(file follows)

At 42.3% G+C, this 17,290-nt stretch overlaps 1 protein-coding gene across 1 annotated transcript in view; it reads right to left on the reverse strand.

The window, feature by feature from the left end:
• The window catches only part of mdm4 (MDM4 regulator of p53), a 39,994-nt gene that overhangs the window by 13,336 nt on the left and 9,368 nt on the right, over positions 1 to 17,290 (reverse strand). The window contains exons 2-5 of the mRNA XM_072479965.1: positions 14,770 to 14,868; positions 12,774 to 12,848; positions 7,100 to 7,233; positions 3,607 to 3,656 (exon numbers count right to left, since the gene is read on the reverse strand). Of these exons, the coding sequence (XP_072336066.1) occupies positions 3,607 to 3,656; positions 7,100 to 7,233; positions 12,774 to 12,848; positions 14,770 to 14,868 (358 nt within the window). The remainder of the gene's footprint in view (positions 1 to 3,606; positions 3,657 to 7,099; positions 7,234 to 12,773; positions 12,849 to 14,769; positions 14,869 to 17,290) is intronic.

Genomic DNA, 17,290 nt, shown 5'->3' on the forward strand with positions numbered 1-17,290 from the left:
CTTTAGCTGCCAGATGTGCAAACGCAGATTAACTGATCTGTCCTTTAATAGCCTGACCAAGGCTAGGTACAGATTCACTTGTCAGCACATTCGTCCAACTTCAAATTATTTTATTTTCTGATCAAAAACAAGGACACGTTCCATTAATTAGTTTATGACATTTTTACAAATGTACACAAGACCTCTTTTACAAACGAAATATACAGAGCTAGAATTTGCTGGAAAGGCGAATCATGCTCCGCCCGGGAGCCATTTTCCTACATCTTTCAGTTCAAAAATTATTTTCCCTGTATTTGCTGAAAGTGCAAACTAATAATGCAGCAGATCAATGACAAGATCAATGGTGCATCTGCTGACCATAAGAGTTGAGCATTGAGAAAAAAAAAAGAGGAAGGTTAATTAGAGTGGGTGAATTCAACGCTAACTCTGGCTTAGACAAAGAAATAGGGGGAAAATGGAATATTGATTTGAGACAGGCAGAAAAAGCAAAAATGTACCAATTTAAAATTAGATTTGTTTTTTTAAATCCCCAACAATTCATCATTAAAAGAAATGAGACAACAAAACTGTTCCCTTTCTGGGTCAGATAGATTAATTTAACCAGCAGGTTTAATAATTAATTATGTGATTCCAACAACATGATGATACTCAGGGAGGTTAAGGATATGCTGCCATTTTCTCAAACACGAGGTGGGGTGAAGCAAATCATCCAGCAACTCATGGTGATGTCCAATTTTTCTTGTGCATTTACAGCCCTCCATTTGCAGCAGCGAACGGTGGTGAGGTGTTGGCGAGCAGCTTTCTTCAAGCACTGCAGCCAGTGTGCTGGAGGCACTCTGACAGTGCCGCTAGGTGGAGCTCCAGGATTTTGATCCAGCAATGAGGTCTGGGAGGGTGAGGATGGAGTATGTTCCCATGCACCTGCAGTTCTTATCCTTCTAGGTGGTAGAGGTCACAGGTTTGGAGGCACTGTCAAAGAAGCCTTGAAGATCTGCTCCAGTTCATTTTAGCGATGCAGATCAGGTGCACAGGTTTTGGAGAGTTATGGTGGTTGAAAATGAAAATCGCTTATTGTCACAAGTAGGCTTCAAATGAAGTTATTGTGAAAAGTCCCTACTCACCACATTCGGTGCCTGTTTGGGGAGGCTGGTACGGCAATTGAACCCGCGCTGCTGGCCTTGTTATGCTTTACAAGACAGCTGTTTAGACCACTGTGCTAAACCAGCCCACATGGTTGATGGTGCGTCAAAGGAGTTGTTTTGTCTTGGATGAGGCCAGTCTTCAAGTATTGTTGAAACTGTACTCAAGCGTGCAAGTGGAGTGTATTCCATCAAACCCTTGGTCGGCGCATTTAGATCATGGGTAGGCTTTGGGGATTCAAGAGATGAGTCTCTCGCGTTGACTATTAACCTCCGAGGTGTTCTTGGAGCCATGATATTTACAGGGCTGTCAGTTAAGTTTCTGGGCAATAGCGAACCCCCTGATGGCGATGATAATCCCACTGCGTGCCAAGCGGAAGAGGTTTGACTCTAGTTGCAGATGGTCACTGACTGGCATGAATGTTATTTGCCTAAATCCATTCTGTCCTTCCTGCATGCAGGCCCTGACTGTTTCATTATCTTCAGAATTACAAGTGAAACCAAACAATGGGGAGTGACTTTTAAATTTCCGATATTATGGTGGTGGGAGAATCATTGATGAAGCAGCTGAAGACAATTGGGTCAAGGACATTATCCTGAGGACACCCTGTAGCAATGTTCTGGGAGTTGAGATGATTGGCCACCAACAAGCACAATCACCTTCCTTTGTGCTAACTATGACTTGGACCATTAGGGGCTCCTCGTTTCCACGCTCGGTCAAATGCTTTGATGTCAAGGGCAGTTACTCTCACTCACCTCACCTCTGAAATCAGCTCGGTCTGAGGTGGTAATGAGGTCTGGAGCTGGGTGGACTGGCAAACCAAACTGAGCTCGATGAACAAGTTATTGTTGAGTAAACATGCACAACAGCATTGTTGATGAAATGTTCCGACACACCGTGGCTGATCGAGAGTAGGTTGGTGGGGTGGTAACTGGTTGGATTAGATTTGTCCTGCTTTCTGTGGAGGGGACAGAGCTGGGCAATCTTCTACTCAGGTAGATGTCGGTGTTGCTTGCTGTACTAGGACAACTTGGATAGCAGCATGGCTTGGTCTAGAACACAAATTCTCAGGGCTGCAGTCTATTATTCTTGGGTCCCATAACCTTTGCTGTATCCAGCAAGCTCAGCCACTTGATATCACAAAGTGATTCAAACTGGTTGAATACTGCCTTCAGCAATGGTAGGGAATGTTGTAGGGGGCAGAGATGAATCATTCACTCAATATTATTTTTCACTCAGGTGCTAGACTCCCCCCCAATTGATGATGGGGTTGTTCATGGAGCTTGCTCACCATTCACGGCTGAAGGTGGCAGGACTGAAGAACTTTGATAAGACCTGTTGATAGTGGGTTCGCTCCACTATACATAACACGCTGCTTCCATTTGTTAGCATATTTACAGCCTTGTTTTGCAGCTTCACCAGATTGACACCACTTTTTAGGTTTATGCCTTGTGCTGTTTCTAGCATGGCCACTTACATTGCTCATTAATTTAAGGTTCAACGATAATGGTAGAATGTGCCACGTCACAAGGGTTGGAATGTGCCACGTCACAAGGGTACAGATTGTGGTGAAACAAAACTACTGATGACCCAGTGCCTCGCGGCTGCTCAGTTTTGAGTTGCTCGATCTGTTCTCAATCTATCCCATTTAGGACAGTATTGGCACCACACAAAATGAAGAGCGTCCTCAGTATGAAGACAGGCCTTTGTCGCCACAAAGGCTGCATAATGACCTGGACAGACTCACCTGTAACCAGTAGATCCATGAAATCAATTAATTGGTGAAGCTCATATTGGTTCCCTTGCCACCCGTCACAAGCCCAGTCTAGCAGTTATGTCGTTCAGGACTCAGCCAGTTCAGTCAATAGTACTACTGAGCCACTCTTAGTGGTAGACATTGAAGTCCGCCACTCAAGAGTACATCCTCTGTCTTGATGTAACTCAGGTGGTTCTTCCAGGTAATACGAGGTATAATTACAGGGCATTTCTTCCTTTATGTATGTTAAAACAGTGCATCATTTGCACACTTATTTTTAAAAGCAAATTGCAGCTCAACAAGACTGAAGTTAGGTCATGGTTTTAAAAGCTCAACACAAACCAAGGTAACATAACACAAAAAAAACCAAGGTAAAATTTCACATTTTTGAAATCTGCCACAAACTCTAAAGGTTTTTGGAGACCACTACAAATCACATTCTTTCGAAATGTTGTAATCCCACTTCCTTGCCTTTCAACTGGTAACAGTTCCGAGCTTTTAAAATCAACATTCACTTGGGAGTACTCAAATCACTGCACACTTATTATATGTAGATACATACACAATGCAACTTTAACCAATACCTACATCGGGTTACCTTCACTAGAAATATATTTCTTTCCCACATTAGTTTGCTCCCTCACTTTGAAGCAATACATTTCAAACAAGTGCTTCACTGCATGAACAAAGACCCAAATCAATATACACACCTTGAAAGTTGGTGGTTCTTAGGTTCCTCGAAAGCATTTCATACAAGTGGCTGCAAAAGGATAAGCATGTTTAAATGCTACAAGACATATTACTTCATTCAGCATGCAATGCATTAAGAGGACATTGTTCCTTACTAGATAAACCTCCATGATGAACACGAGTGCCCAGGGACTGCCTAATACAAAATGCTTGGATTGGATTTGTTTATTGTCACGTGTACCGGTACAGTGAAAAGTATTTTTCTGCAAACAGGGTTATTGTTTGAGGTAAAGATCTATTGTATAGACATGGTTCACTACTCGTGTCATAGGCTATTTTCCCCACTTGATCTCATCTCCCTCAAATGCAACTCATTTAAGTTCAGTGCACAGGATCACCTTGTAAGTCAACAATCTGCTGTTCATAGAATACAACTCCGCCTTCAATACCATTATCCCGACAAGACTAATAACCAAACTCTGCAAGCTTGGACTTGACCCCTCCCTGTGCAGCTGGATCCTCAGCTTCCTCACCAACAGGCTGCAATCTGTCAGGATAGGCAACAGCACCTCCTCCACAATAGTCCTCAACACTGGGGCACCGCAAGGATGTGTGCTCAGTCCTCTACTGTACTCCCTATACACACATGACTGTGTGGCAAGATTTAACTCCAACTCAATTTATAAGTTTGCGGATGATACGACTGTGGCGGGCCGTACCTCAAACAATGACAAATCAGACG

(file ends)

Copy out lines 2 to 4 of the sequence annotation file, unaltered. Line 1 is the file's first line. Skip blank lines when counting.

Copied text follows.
The window, feature by feature from the left end:
• The window catches only part of mdm4 (MDM4 regulator of p53), a 39,994-nt gene that overhangs the window by 13,336 nt on the left and 9,368 nt on the right, over positions 1 to 17,290 (reverse strand). The window contains exons 2-5 of the mRNA XM_072479965.1: positions 14,770 to 14,868; positions 12,774 to 12,848; positions 7,100 to 7,233; positions 3,607 to 3,656 (exon numbers count right to left, since the gene is read on the reverse strand). Of these exons, the coding sequence (XP_072336066.1) occupies positions 3,607 to 3,656; positions 7,100 to 7,233; positions 12,774 to 12,848; positions 14,770 to 14,868 (358 nt within the window). The remainder of the gene's footprint in view (positions 1 to 3,606; positions 3,657 to 7,099; positions 7,234 to 12,773; positions 12,849 to 14,769; positions 14,869 to 17,290) is intronic.

Genomic DNA, 17,290 nt, shown 5'->3' on the forward strand with positions numbered 1-17,290 from the left: